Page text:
2/13/2014 | Erik Sherman

New technologies are always coming into existence. Social networking has been on the crest of the hype wave for a number of years now. Venture capitalists have poured money into the sector, which has seen three major IPOs: LinkedIn, Facebook, and Twitter. According to company-reported traffic numbers, more than a billion people check in each month globally, with audience growth still underway.

Social networks seem to offer opportunities for middle market companies, whether for marketing, customer service, support, or sales. But should your company adopt the practice?

The issue is complicated. There are many social networks, each with different uses, audiences, strengths, and weaknesses. The first question is whether social networking actually can help corporations or whether it's just a fad.

There is anecdotal evidence that at least some middle market companies have made successful use of specific social networks. For example, language learning products company Rosetta Stone reportedly saw a six-fold return on Facebook advertising spending, outperforming television ads, between 2011 and 2012. The extended test period included 300 campaigns focused on driving leads and sales.

Incentives and recognitions company Hinda Incentives had a strategy to use Twitter and LinkedIn to drive traffic to the company's website, its largest source of lead generation. Specifically, Hinda focused on sending people to its blog, which showcased expertise and acted as a PR tool. Social presence increased website traffic by 15 percent and resulted in significant sales opportunities.

Neenah Paper brought its marketing to social media because its target customer base of commercial paper buyers was always online. By 2011, the company already had 10 sales reps working their personal Twitter accounts to close new business.

According to a 2012 analysis of 290 midsized companies by market analyst firm Aberdeen Group, a strong majority of the top 20 percent of financial performers made effective use of social media.

  • They "improved sales capabilities by improving pre-sales support, understanding the needs of the customer, and involving appropriate employees at each point of customer qualification."
  • Top companies also "accelerated product development from their Social Business deployments, leading to increased revenue contributions from new products."
  • 43 percent of top companies increased lead generation "through earned media and the ability to better understand the needs of potential customers."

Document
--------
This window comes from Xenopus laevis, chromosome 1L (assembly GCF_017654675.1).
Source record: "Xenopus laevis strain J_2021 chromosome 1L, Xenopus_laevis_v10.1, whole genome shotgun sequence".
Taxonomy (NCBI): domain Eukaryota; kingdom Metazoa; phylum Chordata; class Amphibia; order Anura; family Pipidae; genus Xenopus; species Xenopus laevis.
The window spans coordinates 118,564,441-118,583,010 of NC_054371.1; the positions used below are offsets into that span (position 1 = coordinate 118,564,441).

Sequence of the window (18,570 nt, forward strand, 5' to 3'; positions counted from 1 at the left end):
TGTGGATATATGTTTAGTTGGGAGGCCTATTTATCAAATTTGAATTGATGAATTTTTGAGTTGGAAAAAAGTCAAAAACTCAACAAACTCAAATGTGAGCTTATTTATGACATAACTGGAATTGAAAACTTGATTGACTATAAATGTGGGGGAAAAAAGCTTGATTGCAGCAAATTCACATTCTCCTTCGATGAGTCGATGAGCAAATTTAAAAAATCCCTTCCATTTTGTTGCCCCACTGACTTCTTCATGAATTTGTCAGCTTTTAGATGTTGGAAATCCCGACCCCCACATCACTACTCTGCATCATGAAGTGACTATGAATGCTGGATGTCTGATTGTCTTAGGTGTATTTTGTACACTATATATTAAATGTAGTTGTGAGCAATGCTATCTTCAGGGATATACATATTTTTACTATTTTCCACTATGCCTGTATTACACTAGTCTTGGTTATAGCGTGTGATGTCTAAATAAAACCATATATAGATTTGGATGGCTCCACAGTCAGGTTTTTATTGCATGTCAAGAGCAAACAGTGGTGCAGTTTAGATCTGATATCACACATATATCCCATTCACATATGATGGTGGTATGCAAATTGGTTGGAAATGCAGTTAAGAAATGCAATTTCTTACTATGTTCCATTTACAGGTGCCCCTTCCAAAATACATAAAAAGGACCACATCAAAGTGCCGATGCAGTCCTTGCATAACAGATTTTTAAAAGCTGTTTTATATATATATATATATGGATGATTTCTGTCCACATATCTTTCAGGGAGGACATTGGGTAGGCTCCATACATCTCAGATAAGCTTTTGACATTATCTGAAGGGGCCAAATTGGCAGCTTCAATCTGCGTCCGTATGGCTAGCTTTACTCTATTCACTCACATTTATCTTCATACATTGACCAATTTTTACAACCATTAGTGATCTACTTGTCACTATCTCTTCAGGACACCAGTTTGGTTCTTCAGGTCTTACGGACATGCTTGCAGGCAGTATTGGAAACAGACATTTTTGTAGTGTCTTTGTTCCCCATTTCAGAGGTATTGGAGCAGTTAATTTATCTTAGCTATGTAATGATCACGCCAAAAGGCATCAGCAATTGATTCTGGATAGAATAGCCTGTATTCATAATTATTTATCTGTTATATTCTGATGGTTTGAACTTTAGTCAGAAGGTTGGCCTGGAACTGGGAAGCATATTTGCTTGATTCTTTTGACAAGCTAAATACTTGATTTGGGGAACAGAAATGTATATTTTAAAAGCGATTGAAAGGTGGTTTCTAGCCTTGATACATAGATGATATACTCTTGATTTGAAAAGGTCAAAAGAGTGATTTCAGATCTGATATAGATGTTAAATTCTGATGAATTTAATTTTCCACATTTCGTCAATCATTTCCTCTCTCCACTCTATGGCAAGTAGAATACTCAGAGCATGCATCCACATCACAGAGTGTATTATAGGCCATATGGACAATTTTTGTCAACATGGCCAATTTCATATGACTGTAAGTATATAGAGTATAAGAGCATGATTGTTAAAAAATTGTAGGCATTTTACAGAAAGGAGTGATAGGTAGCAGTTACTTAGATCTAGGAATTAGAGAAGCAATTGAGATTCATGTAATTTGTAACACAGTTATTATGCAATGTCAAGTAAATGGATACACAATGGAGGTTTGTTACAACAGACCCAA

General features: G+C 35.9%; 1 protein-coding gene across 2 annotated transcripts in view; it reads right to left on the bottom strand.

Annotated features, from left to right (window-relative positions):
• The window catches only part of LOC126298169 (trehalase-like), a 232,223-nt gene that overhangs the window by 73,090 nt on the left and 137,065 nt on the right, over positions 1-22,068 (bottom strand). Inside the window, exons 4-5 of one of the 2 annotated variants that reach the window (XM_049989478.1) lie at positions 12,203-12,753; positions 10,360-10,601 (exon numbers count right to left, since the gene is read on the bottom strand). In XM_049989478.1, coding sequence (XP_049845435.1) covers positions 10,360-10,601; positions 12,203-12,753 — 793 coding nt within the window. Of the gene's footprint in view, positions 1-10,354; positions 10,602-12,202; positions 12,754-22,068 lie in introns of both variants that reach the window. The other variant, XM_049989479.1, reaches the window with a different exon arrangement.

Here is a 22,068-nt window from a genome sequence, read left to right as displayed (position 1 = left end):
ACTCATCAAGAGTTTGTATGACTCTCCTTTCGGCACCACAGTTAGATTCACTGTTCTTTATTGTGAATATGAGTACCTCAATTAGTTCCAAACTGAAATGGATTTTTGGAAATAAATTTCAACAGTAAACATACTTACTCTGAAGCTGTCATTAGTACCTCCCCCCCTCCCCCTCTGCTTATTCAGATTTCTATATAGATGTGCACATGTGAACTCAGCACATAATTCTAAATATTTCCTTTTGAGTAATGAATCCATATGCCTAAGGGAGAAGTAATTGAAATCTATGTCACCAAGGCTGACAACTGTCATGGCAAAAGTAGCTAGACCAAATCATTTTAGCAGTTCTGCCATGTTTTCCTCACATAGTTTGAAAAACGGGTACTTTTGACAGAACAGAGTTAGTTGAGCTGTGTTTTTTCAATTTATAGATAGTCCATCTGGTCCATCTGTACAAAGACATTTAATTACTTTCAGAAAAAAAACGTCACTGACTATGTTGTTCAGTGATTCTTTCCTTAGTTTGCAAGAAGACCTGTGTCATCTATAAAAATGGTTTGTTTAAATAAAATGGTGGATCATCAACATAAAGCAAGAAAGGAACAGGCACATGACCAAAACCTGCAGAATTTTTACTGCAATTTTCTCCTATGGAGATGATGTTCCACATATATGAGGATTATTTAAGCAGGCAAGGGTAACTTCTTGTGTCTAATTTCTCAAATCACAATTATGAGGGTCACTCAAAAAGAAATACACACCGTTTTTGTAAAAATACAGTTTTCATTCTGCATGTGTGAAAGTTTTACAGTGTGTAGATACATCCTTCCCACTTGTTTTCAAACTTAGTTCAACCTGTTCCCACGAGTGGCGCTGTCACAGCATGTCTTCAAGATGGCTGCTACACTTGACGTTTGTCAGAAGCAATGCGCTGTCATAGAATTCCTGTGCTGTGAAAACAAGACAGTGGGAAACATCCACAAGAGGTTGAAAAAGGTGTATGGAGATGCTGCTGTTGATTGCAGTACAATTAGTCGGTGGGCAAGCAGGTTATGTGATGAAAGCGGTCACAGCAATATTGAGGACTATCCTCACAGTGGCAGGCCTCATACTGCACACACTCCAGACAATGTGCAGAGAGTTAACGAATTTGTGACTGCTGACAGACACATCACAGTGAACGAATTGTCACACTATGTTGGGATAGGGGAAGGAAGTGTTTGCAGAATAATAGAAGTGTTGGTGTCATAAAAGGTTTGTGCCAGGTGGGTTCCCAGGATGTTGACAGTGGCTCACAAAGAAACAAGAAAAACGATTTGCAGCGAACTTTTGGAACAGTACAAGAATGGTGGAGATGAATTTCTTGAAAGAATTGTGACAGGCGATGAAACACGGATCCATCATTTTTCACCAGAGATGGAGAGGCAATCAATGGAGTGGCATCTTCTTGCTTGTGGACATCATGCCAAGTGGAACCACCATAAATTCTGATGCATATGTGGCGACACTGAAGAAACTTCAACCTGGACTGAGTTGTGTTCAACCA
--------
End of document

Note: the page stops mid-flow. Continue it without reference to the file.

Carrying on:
In one respect, adopting social networking should be as natural and obvious as email, websites, and telephones. However, there is a twist. New social networks regularly develop and appear on the scene. A middle market company has finite resources - where do you best spend them to create a social business?

Start With the Minimum Level of Engagement

You should have a Facebook page and a Twitter account. These channels have become default places consumers and companies look for businesses, though the latter is less of a mainstream play. Experimentation can show how well either might work, but not having them could send a negative signal to customers and prospects. You should also strongly consider a LinkedIn account, particularly if your company operates in the B2B space.

Next, Secure Accounts on the Next Tier of Networks

Get started with Pinterest and Instagram, for example, to secure a trademarked presence, even if you don't have the resources to pursue activity on all of them. Failing to get started here is like waiting too long to get onto the Web only to find that someone else obtained a natural URL for your brand.

Identify the New Social Networks Worth Supporting

Social networking is not static. Friendster and MySpace were once kings of the industry - now they're largely memories. Supporting any network takes time and effort because you have to learn its idiosyncrasies and how to make effective use of it.

One way is to ask your customers and prospects what networks they regularly use. Then you can focus your efforts on the networks where those people are most likely to hear you. Be sure to constantly update this information, asking about new networks as they come to prominence. Consider using a social media monitoring service, as well. Look for networks that discuss topics germane to your business and your competitors. By seeking guidance, direct and indirect, from the people who count most, you can know when it's time to move to a new social networking service: When those people say it is.

Erik Sherman is an NCMM contributor and author whose work has appeared in such publications as The Wall Street Journal, The New York Times Magazine, Newsweek the Financial Times, Chief Executive, Inc., and Fortune. He also blogs for CBS MoneyWatch. Sherman has extensive experience in corporate communications consulting and is the author or co-author of 10 books. Follow him on Twitter and circle him on Google+.